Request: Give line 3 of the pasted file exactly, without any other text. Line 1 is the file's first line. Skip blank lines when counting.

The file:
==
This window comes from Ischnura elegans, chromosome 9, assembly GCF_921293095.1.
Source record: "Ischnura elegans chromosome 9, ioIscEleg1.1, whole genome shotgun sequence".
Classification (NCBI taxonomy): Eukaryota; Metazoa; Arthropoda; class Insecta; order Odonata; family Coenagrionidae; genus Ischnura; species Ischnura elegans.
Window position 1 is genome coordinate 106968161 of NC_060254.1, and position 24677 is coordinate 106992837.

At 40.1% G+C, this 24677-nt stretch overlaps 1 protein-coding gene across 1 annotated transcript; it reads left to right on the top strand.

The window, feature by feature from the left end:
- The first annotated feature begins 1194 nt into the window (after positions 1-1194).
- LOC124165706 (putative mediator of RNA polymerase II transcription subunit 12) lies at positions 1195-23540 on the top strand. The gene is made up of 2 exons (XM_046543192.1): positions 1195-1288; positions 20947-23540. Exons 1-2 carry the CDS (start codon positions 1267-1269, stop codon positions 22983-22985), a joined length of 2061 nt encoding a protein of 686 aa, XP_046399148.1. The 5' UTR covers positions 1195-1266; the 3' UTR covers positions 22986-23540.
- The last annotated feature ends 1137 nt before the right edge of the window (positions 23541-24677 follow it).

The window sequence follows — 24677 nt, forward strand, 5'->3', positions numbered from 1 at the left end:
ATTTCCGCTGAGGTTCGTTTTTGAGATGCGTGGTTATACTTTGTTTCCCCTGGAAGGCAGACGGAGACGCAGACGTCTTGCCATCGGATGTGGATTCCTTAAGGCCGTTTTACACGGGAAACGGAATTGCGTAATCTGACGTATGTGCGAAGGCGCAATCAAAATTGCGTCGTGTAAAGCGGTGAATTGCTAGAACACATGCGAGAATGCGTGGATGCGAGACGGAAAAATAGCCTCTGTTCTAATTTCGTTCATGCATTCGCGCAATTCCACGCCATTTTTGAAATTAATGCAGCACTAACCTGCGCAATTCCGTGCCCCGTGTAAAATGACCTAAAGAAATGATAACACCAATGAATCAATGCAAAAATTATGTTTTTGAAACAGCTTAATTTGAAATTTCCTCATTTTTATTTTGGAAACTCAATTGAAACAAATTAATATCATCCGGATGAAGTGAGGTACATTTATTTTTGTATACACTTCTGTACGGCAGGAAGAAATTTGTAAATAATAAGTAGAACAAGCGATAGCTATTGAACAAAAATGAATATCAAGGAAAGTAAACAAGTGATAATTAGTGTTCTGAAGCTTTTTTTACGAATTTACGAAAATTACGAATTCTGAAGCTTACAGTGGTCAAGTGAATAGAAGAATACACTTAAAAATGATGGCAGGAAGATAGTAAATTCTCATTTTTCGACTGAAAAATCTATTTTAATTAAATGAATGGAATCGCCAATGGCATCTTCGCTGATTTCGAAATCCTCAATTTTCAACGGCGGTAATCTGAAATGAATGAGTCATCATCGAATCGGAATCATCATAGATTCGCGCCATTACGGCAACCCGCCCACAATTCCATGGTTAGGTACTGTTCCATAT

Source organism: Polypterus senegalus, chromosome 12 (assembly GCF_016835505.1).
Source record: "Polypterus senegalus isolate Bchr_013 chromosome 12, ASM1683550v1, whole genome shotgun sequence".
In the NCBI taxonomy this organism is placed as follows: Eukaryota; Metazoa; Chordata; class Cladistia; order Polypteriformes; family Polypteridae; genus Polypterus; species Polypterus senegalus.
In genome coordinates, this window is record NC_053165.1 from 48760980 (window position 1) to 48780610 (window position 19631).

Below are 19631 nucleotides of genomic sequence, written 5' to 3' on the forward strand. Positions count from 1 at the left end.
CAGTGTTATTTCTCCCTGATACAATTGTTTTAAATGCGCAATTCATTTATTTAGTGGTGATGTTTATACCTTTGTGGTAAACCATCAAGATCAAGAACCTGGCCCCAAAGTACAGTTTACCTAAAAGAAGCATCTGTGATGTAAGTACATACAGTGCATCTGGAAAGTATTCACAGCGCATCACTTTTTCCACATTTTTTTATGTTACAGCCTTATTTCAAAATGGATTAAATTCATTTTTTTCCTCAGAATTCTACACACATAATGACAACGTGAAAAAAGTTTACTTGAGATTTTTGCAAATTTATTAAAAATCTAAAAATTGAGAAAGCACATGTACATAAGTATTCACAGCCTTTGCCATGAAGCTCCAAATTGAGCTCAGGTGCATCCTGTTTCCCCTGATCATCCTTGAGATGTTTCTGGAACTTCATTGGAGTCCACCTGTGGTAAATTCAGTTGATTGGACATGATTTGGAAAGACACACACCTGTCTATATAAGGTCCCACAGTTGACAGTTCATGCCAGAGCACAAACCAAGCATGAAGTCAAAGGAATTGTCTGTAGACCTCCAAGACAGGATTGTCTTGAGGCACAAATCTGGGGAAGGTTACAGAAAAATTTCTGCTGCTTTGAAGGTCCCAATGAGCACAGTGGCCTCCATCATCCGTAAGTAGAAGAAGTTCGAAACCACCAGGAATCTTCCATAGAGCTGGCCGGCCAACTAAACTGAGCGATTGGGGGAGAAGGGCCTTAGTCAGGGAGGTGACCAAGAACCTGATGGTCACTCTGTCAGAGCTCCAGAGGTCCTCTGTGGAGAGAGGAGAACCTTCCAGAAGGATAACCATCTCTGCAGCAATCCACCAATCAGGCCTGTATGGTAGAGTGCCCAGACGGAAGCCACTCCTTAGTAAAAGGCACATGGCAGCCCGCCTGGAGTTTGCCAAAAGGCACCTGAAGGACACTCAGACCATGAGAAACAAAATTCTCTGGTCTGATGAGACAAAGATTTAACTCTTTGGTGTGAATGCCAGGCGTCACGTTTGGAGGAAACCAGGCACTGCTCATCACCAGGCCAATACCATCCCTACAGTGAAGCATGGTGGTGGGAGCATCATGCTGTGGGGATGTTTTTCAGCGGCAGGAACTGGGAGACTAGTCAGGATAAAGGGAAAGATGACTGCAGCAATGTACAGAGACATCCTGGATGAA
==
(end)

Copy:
Classification (NCBI taxonomy): Eukaryota; Metazoa; Arthropoda; class Insecta; order Odonata; family Coenagrionidae; genus Ischnura; species Ischnura elegans.